More summaries from ADAO’s annual conference

Thanks to Jessica Like of the Pacific Heart, Lung & Blood Institute for these additional summaries.

Session 4: Global Contamination and Advocacy
Barry Castleman, ScD, Environmental Consultant
U.S. Developments: Legal/ Judicial

Dr. Barry Castleman is without doubt the utmost authority on asbestos – its use or rather abuse – and its hazardous effects on humanity.  Dr. Castleman quickly summarized the developments on the Ban Asbestos Act which was unanimously passed through the Senate in October 2007.  What later came to light were significant changes amounting to asbestos allowance in products up to 1% by weight and providing no limitations on liability for those companies using asbestos in products.  Giving the audience some enlightenment on the legislative process, Dr. Castleman speculated that the bans changes may have appeased the committee in charge of sand and gravel amongst other appeasements in order to pass unanimously.

He reiterated the need for reasonable substitutes to be enacted quickly and better analysis to determine the presence of asbestos. In a humorous aside to the audience, Dr. Castleman asked for any insight on two specific lines in the ban which apparently have everyone baffled as to what the language actually means.  Due to time constraints, Dr. Castleman summarized his points quickly and it was unfortunate there was not more time to hear his opinions on the ban.

Dr. Bishakha Ghose, Head, Department of Community Medicine BGC Trust Medical College Chandanaish Chittagong, Bangladesh
Asbestos in Shipbreaking: A Deadly Reality in Bangladesh

US citizens have a reputation from remaining unaware of how our actions affect people throughout the world.  Dr. Ghose brought the message home to us as she discussed shipbreaking, a common job for workers in Bangladesh which brings retired ships into the shallow harbors and ports in order to slowly break them apart and reuse the materials.  Images of shoeless workers with white dust up to their knees and in their hair standing on beaches in front of ships whose hulls had been cracked apart by the workers flew across the screen.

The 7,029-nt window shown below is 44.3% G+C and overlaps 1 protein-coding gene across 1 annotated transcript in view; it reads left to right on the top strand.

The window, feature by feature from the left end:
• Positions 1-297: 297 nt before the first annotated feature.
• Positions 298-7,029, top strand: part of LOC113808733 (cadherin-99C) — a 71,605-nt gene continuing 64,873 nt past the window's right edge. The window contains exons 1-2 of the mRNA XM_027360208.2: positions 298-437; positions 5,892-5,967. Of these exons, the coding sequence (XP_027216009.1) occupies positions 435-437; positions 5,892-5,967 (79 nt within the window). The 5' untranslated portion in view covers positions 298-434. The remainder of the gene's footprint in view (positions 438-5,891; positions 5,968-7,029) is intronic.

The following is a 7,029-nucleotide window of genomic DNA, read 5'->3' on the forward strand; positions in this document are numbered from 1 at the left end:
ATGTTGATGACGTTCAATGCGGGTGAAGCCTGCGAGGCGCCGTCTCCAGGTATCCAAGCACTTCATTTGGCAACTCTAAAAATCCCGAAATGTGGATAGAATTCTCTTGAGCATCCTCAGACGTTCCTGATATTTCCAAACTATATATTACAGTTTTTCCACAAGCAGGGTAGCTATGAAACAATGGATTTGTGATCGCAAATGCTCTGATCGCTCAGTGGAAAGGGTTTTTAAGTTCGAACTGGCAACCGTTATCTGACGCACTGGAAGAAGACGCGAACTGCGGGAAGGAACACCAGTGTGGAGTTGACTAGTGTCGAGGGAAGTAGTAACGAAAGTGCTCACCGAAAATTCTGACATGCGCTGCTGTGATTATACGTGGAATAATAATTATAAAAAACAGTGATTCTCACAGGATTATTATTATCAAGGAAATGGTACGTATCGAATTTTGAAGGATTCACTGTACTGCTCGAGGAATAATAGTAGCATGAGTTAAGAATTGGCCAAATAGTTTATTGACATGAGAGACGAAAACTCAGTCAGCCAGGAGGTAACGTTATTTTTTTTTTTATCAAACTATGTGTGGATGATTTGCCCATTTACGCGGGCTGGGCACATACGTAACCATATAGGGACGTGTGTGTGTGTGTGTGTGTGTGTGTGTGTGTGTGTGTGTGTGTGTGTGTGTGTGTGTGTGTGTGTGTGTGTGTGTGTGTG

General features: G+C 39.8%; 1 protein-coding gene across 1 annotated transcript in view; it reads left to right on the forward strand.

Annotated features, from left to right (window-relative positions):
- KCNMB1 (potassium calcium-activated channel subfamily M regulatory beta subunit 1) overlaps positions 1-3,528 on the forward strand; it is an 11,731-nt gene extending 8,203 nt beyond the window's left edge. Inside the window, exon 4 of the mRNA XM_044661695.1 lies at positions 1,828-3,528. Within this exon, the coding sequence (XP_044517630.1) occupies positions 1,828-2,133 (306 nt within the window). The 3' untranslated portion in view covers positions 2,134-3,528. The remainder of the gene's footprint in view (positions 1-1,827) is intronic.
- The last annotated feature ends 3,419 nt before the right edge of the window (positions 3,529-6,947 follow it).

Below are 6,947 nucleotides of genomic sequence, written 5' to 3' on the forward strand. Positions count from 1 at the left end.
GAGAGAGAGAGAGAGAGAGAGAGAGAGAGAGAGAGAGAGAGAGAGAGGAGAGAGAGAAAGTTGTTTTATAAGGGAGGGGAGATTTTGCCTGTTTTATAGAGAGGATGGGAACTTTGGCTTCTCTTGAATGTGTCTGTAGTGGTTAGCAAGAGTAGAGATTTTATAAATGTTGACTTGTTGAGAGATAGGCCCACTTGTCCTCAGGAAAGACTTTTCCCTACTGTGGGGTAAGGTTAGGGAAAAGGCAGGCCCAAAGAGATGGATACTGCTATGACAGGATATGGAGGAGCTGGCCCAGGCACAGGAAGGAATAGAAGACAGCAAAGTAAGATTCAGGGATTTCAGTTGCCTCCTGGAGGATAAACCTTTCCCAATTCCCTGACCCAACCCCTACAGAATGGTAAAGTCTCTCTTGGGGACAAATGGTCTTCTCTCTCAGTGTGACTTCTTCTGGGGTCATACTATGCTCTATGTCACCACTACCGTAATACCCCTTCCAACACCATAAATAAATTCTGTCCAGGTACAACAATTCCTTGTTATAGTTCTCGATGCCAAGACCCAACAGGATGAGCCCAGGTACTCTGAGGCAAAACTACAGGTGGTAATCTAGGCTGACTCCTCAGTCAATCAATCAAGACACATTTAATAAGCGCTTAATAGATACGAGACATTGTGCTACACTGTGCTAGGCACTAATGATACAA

Clearly these laborers who perform no easy task are largely exposed to asbestos, but Dr. Ghose informed the audience that the country does not acknowledge asbestos-related diseases and maintains that the work is safe and good stimulus for the economy.   More emphasis should be placed on the far-reaching affects of asbestos products.  We may be well aware of first-hand and second-hand exposure to smoking but with asbestos, everyone who comes into contact is at risk – first, second, third, fourth-hand exposure, etc. is just as deadly.

Robert Jones, Environmental Researcher Rhodes University
Trail of Tears: South African Communities at Risk from Environmental Exposures

A few years ago Robert Jones transplanted his family from Maryland to South Africa, a mid-life crisis he jokes.  But Mr. Jones decided to study and bring awareness to the environmental exposures South African communities are facing with asbestos.

Poignant pictures of small children in asbestos-laden schools, walking along asbestos-contaminated roads, to return home to their asbestos-filled homes highlighted the health risks many of these communities face.  Crocidolite, blue asbestos, is visible among the paths that locals use daily.  The rampant asbestos contamination (strewn across thousands of square kilometers) is due in part to the poor containment strategies of local mines and also the inadequate planning of local communities.  As an example, Mr. Jones referred to a school with known asbestos contamination that was slowly deconstructed brick by brick, scattered among the soil which was the site of the new school that took its place, hardly effective removal of the asbestos from that environment.

Mr. Jones is working with the community to create a safer environment and a better knowledge of the extant of the environmental hazards.

Laurie Kazan-Allen, Coordinator, International Ban Asbestos Secretariat
Global Panorama 2008

It would be impossible to miss the energetic Laurie Kazan-Allen anywhere, and she was in her element at the conference.  Ms. Allen is the Coordinator for the International Ban Asbestos Secretariat, providing a conduit for information exchange between groups and individuals working to achieve a global asbestos ban and seeking to alleviate the damage caused by widespread asbestos use.

Quick to point out how asbestos industries have controlled the information on asbestos-related diseases, Ms. Allen quoted an article where an industry employee reiterated that asbestos does not cause health problems.  Her passion to raise awareness about asbestos and the despicable actions by companies who knowingly cover up the harmful effects of asbestos is unmatched.

Killing the Future

Ms. Allen works tirelessly to bring about a global ban and she updated the audience on a recent successful conference in Brazil where she was instrumental in bringing groups together to discuss the problems of asbestos and brainstorm solutions.  She praised the work of Dr. Barry Castleman, as well, a well established authority on asbestos and outspoken advocate who may be glimpsed at any asbestos conference around the nation.  Ms. Allen’s latest compilation, “Killing the Future: Asbestos Use in Asia” exposes the far reaching devastation of asbestos throughout Asia and is an eye-opener for anyone who has never stopped to wonder what happens to asbestos-contaminated products circulated throughout the world or sent abroad to be destroyed.

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